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The evaluation of proposals in the EU’s direct-access funding schemes (Horizon 2020)
20 July 2018
Last modified: 20 July 2018
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Horizon 2020 (H2020) is the European Commission’s framework programme for promoting research, development and innovation in the 2014–2020 programming period with a total budget of EUR 80 billion. H2020 funds are direct-access funds awarded in international competition: the project proposals are assessed in Brussels against strict criteria such as excellence, highly professional and well-managed consortium and European impact. In Hungary, the programme is coordinated by the NRDI Office which also operates the network of National Contact Points (NCPs) who assist applicants with information and advice. As part of this activity, the NRDI Office regularly to potential applicants and supports Hungarian participation by domestic funds as well.

H2020 project proposals can be submitted directly through the European Commission’s Participant Portal. Submitted proposals are first pre-assessed (for legibility, printability, completeness) and then assessed against the formal requirements set out in the call by the Directorate-General for Research and Innovation of the European Commission or the Executive Agency responsible for the given funding programme.

Every formally compliant proposal is evaluated in terms of professional content by at least three independent external experts. They first evaluate proposals independently from each other, expressing their opinion in an Individual Evaluation Report (IER). This is followed by the so-called ‘consensus meeting’ where the experts evaluating the same proposal discuss their views and prepare the Consensus Report (CR). Individual evaluations take place almost always, while consensus meetings only occasionally remotely, using online channels. The third stage of the process is a panel meeting where panel members rank project proposals and prepare the Evaluation Summary Report (ESR). The final ranked list of proposals selected for funding is based on the summary of the evaluation reports.

 

H2020 expert evaluators

To become an expert evaluator, candidates have to register to the database of experts on the dedicated page of the Participant Portal by creating a detailed profile including professional competences. Experts are selected by the coordinators of the Commission or the competent Executive Agency based on the topic of the submitted proposals and the expert profiles. The key principles applied by experts during their work are independence, impartiality, objectivity, accuracy and consistency. All experts have to make a statement on conflicts of interest and confidentiality. The list of experts involved in the evaluation of project proposals is annually published by European Commission.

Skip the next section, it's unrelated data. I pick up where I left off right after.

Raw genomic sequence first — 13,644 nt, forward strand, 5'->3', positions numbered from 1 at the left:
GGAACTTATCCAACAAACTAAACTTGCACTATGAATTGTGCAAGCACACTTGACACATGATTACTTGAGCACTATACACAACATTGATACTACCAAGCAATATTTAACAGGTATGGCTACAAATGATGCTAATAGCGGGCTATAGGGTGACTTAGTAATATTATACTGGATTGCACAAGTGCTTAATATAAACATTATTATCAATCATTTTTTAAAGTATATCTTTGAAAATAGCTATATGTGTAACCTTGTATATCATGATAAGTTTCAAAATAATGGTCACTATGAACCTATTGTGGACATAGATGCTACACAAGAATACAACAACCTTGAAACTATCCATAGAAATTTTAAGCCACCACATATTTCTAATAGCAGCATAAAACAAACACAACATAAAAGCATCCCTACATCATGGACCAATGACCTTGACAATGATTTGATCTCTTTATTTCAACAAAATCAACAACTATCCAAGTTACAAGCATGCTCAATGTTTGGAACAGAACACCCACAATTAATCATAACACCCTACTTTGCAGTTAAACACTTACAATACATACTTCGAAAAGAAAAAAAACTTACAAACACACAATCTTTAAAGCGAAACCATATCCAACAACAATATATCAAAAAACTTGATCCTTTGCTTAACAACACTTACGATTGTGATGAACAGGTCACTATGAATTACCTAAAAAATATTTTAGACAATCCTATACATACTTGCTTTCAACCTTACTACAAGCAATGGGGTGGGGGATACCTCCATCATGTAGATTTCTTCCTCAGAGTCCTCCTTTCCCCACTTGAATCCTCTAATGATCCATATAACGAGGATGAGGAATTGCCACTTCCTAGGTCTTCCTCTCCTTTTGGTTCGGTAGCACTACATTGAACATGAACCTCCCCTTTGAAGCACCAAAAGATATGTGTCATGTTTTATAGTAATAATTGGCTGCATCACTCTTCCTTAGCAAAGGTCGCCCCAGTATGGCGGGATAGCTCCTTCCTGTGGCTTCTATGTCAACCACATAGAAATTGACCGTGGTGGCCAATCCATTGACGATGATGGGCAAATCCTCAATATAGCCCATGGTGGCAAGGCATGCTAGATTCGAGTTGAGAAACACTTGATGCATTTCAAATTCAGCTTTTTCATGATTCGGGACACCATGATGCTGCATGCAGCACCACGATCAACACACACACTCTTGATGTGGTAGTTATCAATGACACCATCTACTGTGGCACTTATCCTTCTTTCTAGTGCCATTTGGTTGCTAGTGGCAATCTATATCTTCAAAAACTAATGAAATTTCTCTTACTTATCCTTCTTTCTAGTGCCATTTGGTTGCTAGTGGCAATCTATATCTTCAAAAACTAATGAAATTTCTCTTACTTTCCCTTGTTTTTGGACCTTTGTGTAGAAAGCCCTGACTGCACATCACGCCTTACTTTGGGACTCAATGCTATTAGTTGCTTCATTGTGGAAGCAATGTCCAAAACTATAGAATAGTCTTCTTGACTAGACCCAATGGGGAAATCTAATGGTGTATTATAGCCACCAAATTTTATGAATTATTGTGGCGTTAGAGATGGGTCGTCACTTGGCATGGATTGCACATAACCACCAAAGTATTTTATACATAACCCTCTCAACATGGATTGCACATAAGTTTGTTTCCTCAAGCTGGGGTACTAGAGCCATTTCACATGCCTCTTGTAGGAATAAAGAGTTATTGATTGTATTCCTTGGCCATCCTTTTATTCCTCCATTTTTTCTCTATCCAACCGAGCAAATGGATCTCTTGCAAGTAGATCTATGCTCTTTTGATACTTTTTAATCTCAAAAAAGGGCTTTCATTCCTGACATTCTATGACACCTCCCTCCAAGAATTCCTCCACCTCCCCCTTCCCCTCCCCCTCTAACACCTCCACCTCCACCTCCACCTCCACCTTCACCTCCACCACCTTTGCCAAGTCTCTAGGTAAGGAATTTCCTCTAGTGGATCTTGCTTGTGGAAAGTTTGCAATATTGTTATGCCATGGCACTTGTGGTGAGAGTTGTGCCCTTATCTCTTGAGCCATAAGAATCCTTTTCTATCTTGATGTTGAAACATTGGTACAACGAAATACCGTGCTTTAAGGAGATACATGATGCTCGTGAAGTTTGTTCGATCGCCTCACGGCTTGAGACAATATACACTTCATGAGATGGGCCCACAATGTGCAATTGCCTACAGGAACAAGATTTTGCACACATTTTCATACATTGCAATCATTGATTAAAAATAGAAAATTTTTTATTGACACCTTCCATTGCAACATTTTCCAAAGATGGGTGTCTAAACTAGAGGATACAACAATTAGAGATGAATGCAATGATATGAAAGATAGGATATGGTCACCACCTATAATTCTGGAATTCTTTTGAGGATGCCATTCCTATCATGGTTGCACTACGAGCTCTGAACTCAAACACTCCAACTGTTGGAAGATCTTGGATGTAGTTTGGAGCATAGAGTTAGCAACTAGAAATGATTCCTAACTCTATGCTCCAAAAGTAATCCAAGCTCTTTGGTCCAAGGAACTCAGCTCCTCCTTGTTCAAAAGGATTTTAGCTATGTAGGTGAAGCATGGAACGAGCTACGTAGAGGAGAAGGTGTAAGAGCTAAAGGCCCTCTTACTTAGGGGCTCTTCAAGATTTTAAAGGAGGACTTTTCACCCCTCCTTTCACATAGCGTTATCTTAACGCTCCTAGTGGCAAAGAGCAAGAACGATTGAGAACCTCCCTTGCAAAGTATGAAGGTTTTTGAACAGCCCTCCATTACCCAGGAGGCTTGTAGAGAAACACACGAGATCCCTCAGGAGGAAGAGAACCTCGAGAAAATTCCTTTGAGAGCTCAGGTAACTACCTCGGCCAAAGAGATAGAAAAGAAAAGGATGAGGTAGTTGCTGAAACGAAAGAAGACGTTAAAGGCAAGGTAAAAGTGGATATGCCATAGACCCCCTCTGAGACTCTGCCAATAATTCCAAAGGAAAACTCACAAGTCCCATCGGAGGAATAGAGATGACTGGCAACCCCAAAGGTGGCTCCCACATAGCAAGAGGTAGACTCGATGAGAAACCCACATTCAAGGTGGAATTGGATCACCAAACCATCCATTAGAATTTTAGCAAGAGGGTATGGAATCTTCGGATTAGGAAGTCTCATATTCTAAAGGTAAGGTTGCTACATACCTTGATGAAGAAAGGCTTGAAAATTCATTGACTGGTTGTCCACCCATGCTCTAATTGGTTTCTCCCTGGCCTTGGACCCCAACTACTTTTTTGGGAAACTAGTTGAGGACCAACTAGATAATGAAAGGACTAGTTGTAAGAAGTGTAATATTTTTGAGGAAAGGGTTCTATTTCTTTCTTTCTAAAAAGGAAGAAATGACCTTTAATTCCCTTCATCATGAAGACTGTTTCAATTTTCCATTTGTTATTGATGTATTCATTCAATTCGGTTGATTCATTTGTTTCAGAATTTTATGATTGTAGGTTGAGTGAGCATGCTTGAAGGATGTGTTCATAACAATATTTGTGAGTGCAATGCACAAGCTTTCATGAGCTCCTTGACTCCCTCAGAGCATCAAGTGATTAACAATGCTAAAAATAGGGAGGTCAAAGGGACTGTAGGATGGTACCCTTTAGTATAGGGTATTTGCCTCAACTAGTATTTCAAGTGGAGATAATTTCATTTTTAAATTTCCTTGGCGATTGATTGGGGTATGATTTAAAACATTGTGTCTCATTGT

The involvement of experts in the evaluation of H2020 proposals has substantial benefits both for the individuals and for the organisation, as well as for the domestic researcher-reviewer community. By participating in the international work, experts gain an insight into the entire evaluation process and can learn what makes proposals really successful and what makes them fail. Later on, they can use this experience in creating their own or their institution’s project proposals. As another important advantage, experts participating in the evaluation work have the opportunity to build relationships with other experts in the given field of science or technology and with the staff of the European Commission or the Executive Agency. 

The NRDI Office pays special attention to provide a forum for the exchange of practical insights at information and consultation events organised by H2020 National Contact Points to spread the experience of H2020 expert evaluators as broadly as possible.

 

Evaluation criteria in H2020 actions

1. Excellence

  • clarity and pertinence of the objectives;
  • soundness of the concept and credibility of the proposed approach.

Further criteria in Research and Innovation Actions (RIA) and Innovation Actions:

  • extent that proposed work is ambitious, has innovation potential, and is beyond the state of the art;
  • interdisciplinary approach, extent of involvement of stakeholders, gender considerations.

 

2. Impact

  • the expected impacts listed in the work programme under the relevant topic.

Further criteria in Research and Innovation Actions (RIA) and Innovation Actions:

  • enhancing innovation capacity and contribution to the creation of new markets;
  • strengthening the competitiveness and growth of businesses;
  • any other environmental and socially important impacts;
  • effectiveness of the proposed measures to exploit and disseminate the project results (including proper management of intellectual property rights and research output);
  • project communication respects the needs of different target groups.

 

3. Quality and efficiency of the implementation

  • coherence and effectiveness of the work plan, including appropriateness of the allocation of tasks and resources;
  • complementarity of the participants within the consortium (when relevant);
  • appropriateness of the management structures and procedures, including risk and innovation management;
  • participants actually take part in the project and have the necessary capacities.
Updated: 20 July 2018
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